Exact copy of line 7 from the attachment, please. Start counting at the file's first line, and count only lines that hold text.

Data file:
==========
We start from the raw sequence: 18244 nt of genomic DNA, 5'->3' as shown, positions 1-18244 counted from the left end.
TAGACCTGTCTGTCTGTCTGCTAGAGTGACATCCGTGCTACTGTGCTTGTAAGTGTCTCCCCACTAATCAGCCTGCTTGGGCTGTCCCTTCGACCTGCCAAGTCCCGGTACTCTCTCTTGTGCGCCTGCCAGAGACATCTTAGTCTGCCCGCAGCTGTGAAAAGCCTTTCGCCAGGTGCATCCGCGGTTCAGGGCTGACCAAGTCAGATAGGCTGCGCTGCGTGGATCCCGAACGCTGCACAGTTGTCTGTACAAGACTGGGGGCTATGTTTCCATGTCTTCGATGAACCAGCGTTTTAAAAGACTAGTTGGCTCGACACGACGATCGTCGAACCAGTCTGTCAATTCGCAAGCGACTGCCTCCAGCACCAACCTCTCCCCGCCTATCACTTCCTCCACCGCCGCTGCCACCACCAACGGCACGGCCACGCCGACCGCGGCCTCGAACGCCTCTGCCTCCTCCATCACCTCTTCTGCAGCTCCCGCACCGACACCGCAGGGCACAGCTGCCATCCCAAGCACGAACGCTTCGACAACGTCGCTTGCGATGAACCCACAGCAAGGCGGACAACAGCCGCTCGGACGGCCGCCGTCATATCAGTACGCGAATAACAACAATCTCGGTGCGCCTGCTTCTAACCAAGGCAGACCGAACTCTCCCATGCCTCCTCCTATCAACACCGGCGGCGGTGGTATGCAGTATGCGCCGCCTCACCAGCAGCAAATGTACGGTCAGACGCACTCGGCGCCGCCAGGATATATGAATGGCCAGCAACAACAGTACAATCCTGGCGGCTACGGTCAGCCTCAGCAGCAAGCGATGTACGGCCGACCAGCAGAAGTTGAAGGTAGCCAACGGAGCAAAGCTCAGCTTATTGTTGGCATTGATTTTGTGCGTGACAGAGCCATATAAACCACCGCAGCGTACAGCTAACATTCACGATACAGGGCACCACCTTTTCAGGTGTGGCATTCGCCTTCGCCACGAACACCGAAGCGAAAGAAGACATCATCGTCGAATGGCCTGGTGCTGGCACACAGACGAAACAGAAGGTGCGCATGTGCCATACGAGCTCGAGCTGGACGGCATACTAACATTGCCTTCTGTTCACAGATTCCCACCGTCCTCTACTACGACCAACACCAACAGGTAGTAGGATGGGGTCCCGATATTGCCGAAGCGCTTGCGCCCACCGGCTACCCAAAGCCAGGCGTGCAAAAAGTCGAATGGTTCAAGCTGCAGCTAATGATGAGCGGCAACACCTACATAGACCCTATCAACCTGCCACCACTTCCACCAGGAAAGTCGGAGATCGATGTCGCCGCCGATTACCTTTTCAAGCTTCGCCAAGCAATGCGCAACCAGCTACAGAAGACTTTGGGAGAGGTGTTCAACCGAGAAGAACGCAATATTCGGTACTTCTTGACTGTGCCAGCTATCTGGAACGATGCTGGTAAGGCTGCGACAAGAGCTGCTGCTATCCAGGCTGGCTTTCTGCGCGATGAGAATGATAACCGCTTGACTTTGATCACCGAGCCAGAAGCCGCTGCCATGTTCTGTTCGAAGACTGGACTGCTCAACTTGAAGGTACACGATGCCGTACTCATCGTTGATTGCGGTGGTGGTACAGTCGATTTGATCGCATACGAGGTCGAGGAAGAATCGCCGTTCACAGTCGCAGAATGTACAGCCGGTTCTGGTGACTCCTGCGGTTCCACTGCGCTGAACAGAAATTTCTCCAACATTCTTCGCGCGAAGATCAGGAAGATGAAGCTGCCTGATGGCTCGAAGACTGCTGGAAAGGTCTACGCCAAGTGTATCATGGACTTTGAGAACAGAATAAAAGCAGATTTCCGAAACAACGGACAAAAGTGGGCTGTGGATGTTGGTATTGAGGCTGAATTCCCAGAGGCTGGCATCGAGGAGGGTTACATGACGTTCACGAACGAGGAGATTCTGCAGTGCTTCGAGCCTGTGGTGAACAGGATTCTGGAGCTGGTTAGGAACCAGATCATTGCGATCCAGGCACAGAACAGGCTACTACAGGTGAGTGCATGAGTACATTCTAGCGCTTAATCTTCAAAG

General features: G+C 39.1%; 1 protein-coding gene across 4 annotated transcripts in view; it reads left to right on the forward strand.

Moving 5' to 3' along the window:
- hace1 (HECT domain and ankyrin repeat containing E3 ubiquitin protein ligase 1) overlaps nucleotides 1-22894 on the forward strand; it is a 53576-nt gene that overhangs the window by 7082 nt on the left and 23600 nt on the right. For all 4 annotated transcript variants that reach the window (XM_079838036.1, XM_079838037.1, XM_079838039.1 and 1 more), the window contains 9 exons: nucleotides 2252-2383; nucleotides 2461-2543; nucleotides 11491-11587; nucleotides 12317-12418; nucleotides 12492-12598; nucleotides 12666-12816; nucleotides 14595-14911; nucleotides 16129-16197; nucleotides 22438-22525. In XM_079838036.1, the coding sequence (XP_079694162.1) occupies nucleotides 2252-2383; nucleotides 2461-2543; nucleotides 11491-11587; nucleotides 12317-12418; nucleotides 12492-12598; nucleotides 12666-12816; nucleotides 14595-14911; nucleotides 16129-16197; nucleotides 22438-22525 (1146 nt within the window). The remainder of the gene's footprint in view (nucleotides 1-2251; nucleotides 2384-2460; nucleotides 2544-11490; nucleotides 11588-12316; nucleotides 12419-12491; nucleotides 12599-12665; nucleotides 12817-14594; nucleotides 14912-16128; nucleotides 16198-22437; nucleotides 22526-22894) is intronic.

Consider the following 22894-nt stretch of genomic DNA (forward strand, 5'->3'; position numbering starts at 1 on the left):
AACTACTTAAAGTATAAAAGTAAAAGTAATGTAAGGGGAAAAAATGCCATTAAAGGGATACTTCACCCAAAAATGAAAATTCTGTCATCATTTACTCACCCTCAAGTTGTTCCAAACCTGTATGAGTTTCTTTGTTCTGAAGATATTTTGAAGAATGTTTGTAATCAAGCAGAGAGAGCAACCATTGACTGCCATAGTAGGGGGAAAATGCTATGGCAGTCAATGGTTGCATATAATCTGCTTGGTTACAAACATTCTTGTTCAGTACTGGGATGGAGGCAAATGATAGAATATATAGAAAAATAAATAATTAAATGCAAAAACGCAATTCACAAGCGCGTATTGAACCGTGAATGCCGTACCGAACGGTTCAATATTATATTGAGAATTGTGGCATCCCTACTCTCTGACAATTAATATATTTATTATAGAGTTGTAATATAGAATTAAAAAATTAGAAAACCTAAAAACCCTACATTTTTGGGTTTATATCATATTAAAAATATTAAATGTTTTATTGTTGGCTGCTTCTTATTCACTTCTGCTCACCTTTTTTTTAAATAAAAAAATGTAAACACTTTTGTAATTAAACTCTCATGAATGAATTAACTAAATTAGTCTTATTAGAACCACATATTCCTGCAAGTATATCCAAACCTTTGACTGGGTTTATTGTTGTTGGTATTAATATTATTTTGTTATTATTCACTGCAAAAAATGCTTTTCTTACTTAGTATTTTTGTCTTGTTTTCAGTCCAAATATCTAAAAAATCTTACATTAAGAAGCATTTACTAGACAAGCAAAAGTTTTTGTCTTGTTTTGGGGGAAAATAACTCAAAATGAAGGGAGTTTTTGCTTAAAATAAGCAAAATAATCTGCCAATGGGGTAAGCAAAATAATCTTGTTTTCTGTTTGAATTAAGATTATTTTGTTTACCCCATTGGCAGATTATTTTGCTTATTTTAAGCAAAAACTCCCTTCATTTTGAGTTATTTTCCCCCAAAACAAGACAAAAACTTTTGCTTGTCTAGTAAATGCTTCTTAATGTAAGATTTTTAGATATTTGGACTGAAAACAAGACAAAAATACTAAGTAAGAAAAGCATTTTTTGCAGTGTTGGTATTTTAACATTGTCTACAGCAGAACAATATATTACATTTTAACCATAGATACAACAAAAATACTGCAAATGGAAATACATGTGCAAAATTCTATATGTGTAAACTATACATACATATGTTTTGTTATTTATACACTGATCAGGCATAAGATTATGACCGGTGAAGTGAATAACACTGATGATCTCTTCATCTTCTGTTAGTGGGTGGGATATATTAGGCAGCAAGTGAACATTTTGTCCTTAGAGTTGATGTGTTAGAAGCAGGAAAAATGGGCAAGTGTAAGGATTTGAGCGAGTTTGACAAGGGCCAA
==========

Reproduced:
AACTACTTAAAGTATAAAAGTAAAAGTAATGTAAGGGGAAAAAATGCCATTAAAGGGATACTTCACCCAAAAATGAAAATTCTGTCATCATTTACTCACCCTCAAGTTGTTCCAAACCTGTATGAGTTTCTTTGTTCTGAAGATATTTTGAAGAATGTTTGTAATCAAGCAGAGAGAGCAACCATTGACTGCCATAGTAGGGGGAAAATGCTATGGCAGTCAATGGTTGCATATAATCTGCTTGGTTACAAACATTCTTGTTCAGTACTGGGATGGAGGCAAATGATAGAATATATAGAAAAATAAATAATTAAATGCAAAAACGCAATTCACAAGCGCGTATTGAACCGTGAATGCCGTACCGAACGGTTCAATATTATATTGAGAATTGTGGCATCCCTACTCTCTGACAATTAATATATTTATTATAGAGTTGTAATATAGAATTAAAAAATTAGAAAACCTAAAAACCCTACATTTTTGGGTTTATATCATATTAAAAATATTAAATGTTTTATTGTTGGCTGCTTCTTATTCACTTCTGCTCACCTTTTTTTTAAATAAAAAAATGTAAACACTTTTGTAATTAAACTCTCATGAATGAATTAACTAAATTAGTCTTATTAGAACCACATATTCCTGCAAGTATATCCAAACCTTTGACTGGGTTTATTGTTGTTGGTATTAATATTATTTTGTTATTATTCACTGCAAAAAATGCTTTTCTTACTTAGTATTTTTGTCTTGTTTTCAGTCCAAATATCTAAAAAATCTTACATTAAGAAGCATTTACTAGACAAGCAAAAGTTTTTGTCTTGTTTTGGGGGAAAATAACTCAAAATGAAGGGAGTTTTTGCTTAAAATAAGCAAAATAATCTGCCAATGGGGTAAGCAAAATAATCTTGTTTTCTGTTTGAATTAAGATTATTTTGTTTACCCCATTGGCAGATTATTTTGCTTATTTTAAGCAAAAACTCCCTTCATTTTGAGTTATTTTCCCCCAAAACAAGACAAAAACTTTTGCTTGTCTAGTAAATGCTTCTTAATGTAAGATTTTTAGATATTTGGACTGAAAACAAGACAAAAATACTAAGTAAGAAAAGCATTTTTTGCAGTGTTGGTATTTTAACATTGTCTACAGCAGAACAATATATTACATTTTAACCATAGATACAACAAAAATACTGCAAATGGAAATACATGTGCAAAATTCTATATGTGTAAACTATACATACATATGTTTTGTTATTTATACACTGATCAGGCATAAGATTATGACCGGTGAAGTGAATAACACTGATGATCTCTTCATCTTCTGTTAGTGGGTGGGATATATTAGGCAGCAAGTGAACATTTTGTCCTTAGAGTTGATGTGTTAGAAGCAGGAAAAATGGGCAAGTGTAAGGATTTGAGCGAGTTTGACAAGGGCCAA